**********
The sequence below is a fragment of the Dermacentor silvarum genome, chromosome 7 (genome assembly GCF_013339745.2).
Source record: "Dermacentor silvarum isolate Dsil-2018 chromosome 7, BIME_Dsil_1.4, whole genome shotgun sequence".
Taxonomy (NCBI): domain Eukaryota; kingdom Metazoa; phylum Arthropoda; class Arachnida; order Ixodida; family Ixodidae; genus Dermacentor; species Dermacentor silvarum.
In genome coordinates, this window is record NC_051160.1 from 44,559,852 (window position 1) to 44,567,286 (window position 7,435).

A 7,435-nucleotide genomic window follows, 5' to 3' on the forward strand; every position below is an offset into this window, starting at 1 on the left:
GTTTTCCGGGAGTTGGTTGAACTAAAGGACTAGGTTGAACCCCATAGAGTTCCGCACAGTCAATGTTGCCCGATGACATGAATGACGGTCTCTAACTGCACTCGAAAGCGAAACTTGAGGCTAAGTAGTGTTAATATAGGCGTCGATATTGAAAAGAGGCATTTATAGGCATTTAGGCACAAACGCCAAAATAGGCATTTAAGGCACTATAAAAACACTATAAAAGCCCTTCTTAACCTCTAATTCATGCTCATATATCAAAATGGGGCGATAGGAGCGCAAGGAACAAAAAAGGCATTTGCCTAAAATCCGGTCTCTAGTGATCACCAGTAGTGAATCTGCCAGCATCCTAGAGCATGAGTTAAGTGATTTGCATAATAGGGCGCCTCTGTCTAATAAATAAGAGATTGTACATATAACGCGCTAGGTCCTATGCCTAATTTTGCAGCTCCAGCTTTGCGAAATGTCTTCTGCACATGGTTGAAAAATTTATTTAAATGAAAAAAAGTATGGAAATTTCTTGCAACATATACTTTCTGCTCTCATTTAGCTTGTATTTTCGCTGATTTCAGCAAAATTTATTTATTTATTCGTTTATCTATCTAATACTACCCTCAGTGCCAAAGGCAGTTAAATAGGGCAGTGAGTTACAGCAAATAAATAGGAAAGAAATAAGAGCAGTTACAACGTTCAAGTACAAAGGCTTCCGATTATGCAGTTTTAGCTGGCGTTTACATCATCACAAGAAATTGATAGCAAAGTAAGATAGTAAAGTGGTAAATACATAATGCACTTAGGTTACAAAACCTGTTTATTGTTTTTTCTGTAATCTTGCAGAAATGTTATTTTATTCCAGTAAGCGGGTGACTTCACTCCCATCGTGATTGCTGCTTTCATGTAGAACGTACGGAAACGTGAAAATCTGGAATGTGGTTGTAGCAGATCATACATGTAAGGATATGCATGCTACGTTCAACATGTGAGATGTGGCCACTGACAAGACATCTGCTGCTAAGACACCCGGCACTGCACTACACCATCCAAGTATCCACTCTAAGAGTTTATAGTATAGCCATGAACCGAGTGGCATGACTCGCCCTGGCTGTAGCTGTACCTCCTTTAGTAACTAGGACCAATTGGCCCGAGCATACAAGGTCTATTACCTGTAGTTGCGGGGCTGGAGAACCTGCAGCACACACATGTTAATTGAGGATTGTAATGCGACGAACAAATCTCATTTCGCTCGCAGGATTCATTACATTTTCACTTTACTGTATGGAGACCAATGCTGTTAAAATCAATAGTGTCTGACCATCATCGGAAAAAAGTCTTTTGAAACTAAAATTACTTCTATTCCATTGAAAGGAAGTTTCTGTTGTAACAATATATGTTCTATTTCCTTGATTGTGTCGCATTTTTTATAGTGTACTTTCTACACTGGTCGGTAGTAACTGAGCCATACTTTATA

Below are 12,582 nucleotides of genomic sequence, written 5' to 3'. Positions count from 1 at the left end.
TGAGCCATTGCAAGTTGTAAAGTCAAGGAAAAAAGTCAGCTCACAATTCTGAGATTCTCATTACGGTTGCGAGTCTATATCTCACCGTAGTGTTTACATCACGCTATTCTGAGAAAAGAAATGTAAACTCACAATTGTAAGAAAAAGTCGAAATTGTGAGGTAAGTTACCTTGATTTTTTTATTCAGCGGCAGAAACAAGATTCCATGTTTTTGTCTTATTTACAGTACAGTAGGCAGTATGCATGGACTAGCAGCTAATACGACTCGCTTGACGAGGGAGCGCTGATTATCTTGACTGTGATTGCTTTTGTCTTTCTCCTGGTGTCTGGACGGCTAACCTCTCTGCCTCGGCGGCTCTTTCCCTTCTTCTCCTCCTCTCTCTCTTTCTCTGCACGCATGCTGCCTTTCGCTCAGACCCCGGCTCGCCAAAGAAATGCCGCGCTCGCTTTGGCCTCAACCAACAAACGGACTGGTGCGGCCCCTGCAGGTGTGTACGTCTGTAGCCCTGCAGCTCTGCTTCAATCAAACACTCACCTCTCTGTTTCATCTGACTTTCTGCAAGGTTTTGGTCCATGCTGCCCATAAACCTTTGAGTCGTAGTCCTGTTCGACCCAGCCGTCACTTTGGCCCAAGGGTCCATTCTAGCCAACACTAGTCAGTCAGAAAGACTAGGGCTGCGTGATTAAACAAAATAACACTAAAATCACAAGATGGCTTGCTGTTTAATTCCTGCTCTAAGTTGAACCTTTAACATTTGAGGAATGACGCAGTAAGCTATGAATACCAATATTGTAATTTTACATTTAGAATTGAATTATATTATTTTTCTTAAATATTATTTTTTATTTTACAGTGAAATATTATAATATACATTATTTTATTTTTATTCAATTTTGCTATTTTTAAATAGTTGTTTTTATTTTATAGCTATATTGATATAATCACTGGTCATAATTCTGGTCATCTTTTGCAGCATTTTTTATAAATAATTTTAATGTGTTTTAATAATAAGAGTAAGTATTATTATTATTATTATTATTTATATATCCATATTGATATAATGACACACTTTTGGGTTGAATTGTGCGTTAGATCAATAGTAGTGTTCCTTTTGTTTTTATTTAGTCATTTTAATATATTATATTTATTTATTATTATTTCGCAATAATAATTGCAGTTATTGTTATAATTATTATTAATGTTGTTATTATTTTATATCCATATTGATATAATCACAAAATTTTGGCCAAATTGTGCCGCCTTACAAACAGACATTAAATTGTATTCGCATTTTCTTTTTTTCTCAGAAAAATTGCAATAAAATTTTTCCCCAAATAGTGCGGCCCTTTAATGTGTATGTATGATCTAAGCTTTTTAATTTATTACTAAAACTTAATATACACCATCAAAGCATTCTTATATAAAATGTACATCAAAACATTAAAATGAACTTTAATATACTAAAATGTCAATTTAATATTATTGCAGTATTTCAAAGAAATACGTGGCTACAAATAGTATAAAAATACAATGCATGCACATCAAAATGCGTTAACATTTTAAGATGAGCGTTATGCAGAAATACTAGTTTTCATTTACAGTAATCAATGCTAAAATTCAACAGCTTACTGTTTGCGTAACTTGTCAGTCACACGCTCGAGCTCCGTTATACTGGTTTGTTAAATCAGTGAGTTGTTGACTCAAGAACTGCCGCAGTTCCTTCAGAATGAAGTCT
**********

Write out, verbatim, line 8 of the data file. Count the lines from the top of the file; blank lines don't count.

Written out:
TGAGCCATTGCAAGTTGTAAAGTCAAGGAAAAAAGTCAGCTCACAATTCTGAGATTCTCATTACGGTTGCGAGTCTATATCTCACCGTAGTGTTTACATCACGCTATTCTGAGAAAAGAAATGTAAACTCACAATTGTAAGAAAAAGTCGAAATTGTGAGGTAAGTTACCTTGATTTTTTTATTCAGCGGCAGAAACAAGATTCCATGTTTTTGTCTTATTTACAGTACAGTAGGCAGTATGCATGGACTAGCAGCTAATACGACTCGCTTGACGAGGGAGCGCTGATTATCTTGACTGTGATTGCTTTTGTCTTTCTCCTGGTGTCTGGACGGCTAACCTCTCTGCCTCGGCGGCTCTTTCCCTTCTTCTCCTCCTCTCTCTCTTTCTCTGCACGCATGCTGCCTTTCGCTCAGACCCCGGCTCGCCAAAGAAATGCCGCGCTCGCTTTGGCCTCAACCAACAAACGGACTGGTGCGGCCCCTGCAGGTGTGTACGTCTGTAGCCCTGCAGCTCTGCTTCAATCAAACACTCACCTCTCTGTTTCATCTGACTTTCTGCAAGGTTTTGGTCCATGCTGCCCATAAACCTTTGAGTCGTAGTCCTGTTCGACCCAGCCGTCACTTTGGCCCAAGGGTCCATTCTAGCCAACACTAGTCAGTCAGAAAGACTAGGGCTGCGTGATTAAACAAAATAACACTAAAATCACAAGATGGCTTGCTGTTTAATTCCTGCTCTAAGTTGAACCTTTAACATTTGAGGAATGACGCAGTAAGCTATGAATACCAATATTGTAATTTTACATTTAGAATTGAATTATATTATTTTTCTTAAATATTATTTTTTATTTTACAGTGAAATATTATAATATACATTATTTTATTTTTATTCAATTTTGCTATTTTTAAATAGTTGTTTTTATTTTATAGCTATATTGATATAATCACTGGTCATAATTCTGGTCATCTTTTGCAGCATTTTTTATAAATAATTTTAATGTGTTTTAATAATAAGAGTAAGTATTATTATTATTATTATTATTTATATATCCATATTGATATAATGACACACTTTTGGGTTGAATTGTGCGTTAGATCAATAGTAGTGTTCCTTTTGTTTTTATTTAGTCATTTTAATATATTATATTTATTTATTATTATTTCGCAATAATAATTGCAGTTATTGTTATAATTATTATTAATGTTGTTATTATTTTATATCCATATTGATATAATCACAAAATTTTGGCCAAATTGTGCCGCCTTACAAACAGACATTAAATTGTATTCGCATTTTCTTTTTTTCTCAGAAAAATTGCAATAAAATTTTTCCCCAAATAGTGCGGCCCTTTAATGTGTATGTATGATCTAAGCTTTTTAATTTATTACTAAAACTTAATATACACCATCAAAGCATTCTTATATAAAATGTACATCAAAACATTAAAATGAACTTTAATATACTAAAATGTCAATTTAATATTATTGCAGTATTTCAAAGAAATACGTGGCTACAAATAGTATAAAAATACAATGCATGCACATCAAAATGCGTTAACATTTTAAGATGAGCGTTATGCAGAAATACTAGTTTTCATTTACAGTAATCAATGCTAAAATTCAACAGCTTACTGTTTGCGTAACTTGTCAGTCACACGCTCGAGCTCCGTTATACTGGTTTGTTAAATCAGTGAGTTGTTGACTCAAGAACTGCCGCAGTTCCTTCAGAATGAAGTCT